Wednesday, May 13, 2009

My List

At long, long last, my two coworkers and I were able to sneak away from the office for an “executive meeting” (aka, we went out for coffee at the Italian place around the corner) and exchanged book lists. It took us about a week and a half to find a time that all three of us were able to spare 20 minutes, which I find a bit pathetic. Nonetheless, it was very fun to exchange reading recommendations! I loved getting their suggestions just as I’ve loved getting all of yours. I’m going to do a big wish list update with everyone’s suggestions this week. :)

Before we each shared our lists, we described how we came to include the selected books. As I told them, I chose books that I thought they hadn’t already read and that I thought were both enjoyable and worth reading. I wouldn’t call this a list of “bests” or even “favorites.” Those lists are way too hard to make. But this list does represent a small portion of both those grander lists.

Without further ado, here’s my list in no particular order.

The Member of the Wedding, Carson McCullers: I discovered Carson McCullers in high school. As a final English assignment either sophomore or junior year, everyone in the class had to read several books by a single author and write an analysis of that author’s offerings. I wasn’t sure which author to select but told the school librarian that I had really liked To Kill A Mockingbird. Since Harper Lee hadn’t written other books, Mrs. McElroy suggested McCullers. All told, I read The Member of the Wedding, The Heart is a Lonely Hunter, Reflections in a Golden Eye, Clock Without Hands, and The Ballad of the Sad Café. All are worth reading, but this one affected me the most, so it made the list.

Season of Migration to the North, Tayeb Salih: This is my most re-read book. I read it first during my junior year of college for a course titled Love, Hate, and Sexual Desire Under Colonialism. You just know that a class with that title is going to be awesome. My professor was one of those incredibly engaging academic types who was fascinated by process and how we thought we knew what we knew or why we believed the things we believed. Reading this book in concert with a class that made me question everything I claimed I understood was a powerful combination. The book is short but very, very rich, and I always discover something new when I revisit it.

Plainsong, Kent Haruf: I’ve written before about the beauty of Haruf’s writing. I don’t know any other authors who say so much with so few words. I find his writing simultaneously male, spare, moving, and beautiful.

Straight Man, Richard Russo: Since I just wrote a review of Mohawk in which I referenced my love for Straight Man, this inclusion is probably no surprise. It’s very funny, and I just love a novel that skewers the academy. Russo has slowly but steadily climbed into the upper echelons of my favorite authors, and this is still my favorite of his offerings.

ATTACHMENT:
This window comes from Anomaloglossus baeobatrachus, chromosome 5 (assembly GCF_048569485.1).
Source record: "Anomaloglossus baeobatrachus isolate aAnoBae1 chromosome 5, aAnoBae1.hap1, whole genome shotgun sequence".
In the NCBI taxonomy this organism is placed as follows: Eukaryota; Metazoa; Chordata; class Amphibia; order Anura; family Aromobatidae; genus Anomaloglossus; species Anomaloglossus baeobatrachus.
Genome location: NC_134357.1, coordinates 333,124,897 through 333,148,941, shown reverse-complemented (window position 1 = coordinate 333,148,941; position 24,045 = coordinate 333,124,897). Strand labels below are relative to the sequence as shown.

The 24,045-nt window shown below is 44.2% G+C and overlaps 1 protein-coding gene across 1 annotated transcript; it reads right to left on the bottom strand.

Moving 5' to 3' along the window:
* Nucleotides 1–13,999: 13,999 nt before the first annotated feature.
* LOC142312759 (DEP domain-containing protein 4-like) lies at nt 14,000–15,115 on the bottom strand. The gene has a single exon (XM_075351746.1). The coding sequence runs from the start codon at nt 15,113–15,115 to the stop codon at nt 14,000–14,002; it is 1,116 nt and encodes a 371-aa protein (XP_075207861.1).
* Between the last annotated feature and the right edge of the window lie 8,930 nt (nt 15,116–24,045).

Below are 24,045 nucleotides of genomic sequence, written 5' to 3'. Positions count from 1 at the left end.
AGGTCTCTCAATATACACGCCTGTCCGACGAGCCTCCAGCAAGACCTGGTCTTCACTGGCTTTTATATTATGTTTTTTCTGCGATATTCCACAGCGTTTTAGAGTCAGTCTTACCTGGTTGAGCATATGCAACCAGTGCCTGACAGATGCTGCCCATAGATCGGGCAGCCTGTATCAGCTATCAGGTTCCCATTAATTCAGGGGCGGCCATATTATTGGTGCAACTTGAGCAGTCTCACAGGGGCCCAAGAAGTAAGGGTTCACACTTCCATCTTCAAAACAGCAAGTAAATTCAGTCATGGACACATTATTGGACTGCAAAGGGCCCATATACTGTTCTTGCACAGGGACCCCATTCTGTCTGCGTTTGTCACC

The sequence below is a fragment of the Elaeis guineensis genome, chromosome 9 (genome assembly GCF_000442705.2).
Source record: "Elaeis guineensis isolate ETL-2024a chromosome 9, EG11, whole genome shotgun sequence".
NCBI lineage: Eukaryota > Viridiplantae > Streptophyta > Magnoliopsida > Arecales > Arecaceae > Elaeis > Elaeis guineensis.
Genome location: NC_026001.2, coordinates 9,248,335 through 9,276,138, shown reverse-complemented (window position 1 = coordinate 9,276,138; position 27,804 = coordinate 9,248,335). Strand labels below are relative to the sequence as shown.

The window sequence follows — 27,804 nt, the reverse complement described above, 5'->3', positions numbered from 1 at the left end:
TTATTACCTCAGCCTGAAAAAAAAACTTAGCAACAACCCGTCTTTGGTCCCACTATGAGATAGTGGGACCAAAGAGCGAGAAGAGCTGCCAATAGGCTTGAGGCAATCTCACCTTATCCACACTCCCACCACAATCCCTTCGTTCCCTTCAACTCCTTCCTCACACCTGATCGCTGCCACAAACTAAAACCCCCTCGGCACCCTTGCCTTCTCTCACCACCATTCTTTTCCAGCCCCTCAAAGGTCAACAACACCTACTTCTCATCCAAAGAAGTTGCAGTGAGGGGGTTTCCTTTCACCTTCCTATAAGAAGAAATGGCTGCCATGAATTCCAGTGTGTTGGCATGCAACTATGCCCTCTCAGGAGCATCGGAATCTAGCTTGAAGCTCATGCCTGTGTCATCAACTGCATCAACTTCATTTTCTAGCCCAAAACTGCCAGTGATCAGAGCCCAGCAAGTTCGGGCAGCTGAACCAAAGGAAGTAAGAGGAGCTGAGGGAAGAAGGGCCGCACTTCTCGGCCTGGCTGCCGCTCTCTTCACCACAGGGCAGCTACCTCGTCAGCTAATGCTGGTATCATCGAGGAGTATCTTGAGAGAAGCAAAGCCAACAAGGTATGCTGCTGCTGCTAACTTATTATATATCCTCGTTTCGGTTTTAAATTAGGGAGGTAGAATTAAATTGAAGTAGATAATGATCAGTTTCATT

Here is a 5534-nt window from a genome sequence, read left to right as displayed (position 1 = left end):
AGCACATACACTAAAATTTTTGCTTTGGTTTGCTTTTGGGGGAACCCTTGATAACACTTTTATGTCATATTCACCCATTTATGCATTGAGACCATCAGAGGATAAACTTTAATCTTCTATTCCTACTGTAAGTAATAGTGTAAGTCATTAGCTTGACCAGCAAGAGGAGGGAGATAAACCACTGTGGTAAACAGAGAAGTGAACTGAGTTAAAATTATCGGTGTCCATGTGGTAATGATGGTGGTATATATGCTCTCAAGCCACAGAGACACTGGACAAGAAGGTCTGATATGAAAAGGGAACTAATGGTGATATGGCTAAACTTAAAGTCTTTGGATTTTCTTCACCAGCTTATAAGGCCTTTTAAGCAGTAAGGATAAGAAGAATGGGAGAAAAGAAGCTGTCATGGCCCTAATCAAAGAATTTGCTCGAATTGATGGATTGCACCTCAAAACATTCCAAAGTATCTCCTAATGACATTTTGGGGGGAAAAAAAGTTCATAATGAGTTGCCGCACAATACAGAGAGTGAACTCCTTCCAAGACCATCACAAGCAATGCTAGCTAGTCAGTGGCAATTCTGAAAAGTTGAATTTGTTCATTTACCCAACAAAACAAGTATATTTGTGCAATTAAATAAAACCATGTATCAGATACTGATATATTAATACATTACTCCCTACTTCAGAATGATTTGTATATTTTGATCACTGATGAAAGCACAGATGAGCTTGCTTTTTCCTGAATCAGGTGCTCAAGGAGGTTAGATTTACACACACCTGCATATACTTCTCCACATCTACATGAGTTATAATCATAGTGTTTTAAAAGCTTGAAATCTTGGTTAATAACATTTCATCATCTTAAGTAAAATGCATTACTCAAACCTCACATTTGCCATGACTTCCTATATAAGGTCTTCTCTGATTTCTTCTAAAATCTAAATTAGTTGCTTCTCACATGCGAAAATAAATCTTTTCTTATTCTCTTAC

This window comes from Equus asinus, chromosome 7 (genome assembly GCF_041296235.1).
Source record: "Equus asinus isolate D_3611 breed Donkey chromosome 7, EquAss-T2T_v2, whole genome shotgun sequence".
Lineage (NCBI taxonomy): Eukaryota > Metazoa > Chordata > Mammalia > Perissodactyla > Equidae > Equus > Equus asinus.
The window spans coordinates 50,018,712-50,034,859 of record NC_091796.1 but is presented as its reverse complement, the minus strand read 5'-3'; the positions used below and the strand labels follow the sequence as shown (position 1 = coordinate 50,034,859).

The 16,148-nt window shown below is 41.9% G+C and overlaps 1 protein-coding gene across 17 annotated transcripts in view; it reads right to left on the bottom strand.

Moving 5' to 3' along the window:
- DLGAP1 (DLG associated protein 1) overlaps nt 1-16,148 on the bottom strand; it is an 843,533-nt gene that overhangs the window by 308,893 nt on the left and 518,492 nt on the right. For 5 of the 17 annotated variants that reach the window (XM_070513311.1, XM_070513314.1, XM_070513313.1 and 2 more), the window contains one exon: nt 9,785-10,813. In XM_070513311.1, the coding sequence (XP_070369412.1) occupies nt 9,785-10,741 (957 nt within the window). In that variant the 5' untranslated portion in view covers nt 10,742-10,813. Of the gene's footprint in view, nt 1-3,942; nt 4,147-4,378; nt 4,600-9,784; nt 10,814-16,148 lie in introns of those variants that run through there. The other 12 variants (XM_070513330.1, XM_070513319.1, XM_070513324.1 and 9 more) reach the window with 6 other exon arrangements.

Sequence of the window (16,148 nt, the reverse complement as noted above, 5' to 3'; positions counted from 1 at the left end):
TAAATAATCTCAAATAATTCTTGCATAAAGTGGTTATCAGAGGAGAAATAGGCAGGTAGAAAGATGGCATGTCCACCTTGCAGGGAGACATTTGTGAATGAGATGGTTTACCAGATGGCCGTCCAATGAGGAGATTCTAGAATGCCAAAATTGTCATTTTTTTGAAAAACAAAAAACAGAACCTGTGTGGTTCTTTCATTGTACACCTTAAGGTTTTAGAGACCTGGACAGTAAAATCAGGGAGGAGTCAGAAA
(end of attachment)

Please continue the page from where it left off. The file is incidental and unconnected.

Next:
Jonathan Strange & Mr. Norrell, Susanna Clarke: This behemoth of a novel is more than just a single story. Through a fabulous use of footnotes, Clarke weaves together many, many supporting tales into her novel about magic in historical England. In recent years I’ve opened myself up to new genres more than ever before, and this fantastical book certainly helped usher me into this new, more open-minded position.

Books that almost made the list:

Lamb: The Gospel According to Biff, Christ’s Childhood Pal, Christopher Moore: I loved this irreverent and hilarious take on what J.C.’s life was like from the perspective of his BFF, Biff. Straight Man took the humor slot on the final list, but Lamb was a close second.

The Heart is a Lonely Hunter, Carson McCullers
: This is McCullers first novel and another excellent read.

The Devil in the White City, Erik Larson: Though my list ended up being 100% fiction, I did have plans at the outset to include some nonfiction. This true account of the Chicago World’s Fair and a serial murderer is a captivating read and both sides of the story fascinated me.

Under the Banner of Heaven, Jon Krakauer: I would recommend this book about fundamental Mormonism to anyone and everyone. I ultimately didn’t include it on my list only because I thought my two friends would have already read it (and I was right; they had).


Veronica said...

I just finished reading "The Ladies of Grace Adieu and Other Stories" by Susanna Clarke. It's a collection of short stories set in the same our-world-with-magic as JS&MN. In fact, the titular story is a sort of side-story involving J Strange. I found my copy at...Borders? B&N? One of those stores, in their Bargain Books section for cheap, and definitely recommend it!

Also, I found a used copy of "Devil in the White City" a while ago, and am now just waiting to be in the mood to read non-fiction...

anne said...

Yes, _The Ladies of Grace Adieu_ is terrific, and _JS&MN_ remains most firmly in my top 5 books of all time. Good call about Kent Haruf; I absolutely love _Plainsong_, and it's amazing how many book lovers haven't read it.

Tina said...

Honey, THANK YOU!!!! I'm finally starting to feel inspired to read again. (how freakin' sad is it that I'd kinda waned on that front recently?)

This, added to my classics lists and a quiz squizz back through previous blog posts, and I'm once again blowing my paycheck at the book store.

Good times. :)

And - I haven't read a single one of these. Y.E.T.